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Geoff
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« Reply #24 on: February 26, 2011, 05:04:38 PM »

http://www.theage.com.au/national/beeware-the-flying-cane-toad-is-on-the-way-20110226-1b9b7.html
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Mardak
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« Reply #25 on: February 27, 2011, 01:44:40 AM »

Now is the time to have the true independent voice of Bob Katter and the others to step and voice the concerns of the electorate. We are all tired of the party politics surrounding agriculture. Bob comes from Queenland so would have a genuine appreciation of introduced pests such as the Cane Toad and extreme loose radical Greenie creatures. Bob K and company should talk very seriously with Ms Gillard and her mates about spending our money on protecting food security rather than the lifting of import restrictions on some fruits that threaten the liveliehood of local farmers.
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Lone
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« Reply #26 on: March 03, 2011, 10:05:00 PM »

Hello,
Has anyone heard how the meeting in Canberra on Wednesday went?

Lone
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Mardak
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« Reply #27 on: March 04, 2011, 03:53:11 PM »

The meeting in Canberra had quite a lot of beeks but a very sparse number of politicians available to talk with. One of the beek hirearchy had a very brief meeting with the Ag minister. We just have watch this space to see what happens.
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Lone
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« Reply #28 on: March 05, 2011, 09:00:27 AM »

Hello,

I've been trying to look for some articles about the meeting but they seem to be a bit light on.  This is not a bad one  http://www.crikey.com.au/2011/03/02/bee-invasion-flying-asian-cane-toad-a-6-billion-threat/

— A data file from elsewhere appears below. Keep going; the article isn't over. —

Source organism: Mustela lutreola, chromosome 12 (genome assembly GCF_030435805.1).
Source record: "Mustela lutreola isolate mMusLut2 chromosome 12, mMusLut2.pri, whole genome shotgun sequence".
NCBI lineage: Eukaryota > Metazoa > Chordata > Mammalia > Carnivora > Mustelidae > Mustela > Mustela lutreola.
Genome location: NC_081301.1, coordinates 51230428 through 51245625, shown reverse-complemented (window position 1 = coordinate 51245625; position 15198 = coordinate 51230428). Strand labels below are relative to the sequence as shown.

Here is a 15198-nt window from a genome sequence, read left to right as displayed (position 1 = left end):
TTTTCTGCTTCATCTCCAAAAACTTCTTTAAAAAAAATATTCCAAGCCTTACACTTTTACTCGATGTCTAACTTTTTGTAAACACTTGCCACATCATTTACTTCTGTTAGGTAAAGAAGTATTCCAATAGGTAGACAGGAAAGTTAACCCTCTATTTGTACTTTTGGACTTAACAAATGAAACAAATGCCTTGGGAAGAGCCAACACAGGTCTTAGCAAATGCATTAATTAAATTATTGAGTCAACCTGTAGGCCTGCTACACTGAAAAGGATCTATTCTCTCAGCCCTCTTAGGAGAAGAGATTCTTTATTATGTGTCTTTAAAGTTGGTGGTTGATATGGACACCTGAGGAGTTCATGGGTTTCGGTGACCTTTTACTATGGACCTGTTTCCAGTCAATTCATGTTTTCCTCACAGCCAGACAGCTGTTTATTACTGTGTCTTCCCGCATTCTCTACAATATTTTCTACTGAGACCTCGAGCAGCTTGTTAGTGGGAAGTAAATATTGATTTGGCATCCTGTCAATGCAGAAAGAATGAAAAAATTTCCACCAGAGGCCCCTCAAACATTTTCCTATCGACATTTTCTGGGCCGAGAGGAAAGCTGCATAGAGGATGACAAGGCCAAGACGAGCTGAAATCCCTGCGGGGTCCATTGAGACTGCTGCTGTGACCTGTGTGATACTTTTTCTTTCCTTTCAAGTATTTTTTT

But still, I think at the moment there should be a distinction between apis cerana and varroa.  Varroa will devastate the food industry, but I wonder how much harm the bee by itself will be.  I am assuming that the mellifera numbers in the solomons were depleted by varroa, and not so much by apis cerana?

It's great to hear from you, Ozbee.  At last there's someone who knows where North Queensland is!  
I'm not exactly sure what you are meaning by quarantine...are you saying that beekeepers in Mareeba are moving their hives to other areas?  
I don't understand how preventing movements of bees will slow spread of apis cerana.  And I don't think it would stop varroa either.
Native bees are great at pollinating native plants, but Woolies doesn't sell a lot of rainforest figs.  Imported foods seem to require imported bees. Maybe the asian bees will pollinate the chinee apples  Wink  I wonder what exactly the greenies eat.

Ozbuzz,  you can find email address and contact details here for your or other MPs  http://www.aph.gov.au/house/feedback.htm  Maybe some of those pollies are wondering why they were given honey last week.  Yes, let's keep informed about this and if we are going to help nip it in the bud it is getting to be urgent.

 I haven't managed to catch up with Bob.  I've been busy, but hopefully I can alert him to some of the issues before the funding is stopped.

Lone


« Last Edit: March 05, 2011, 09:16:24 AM by Lone » Logged
yantabulla
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« Reply #29 on: March 10, 2011, 01:44:47 AM »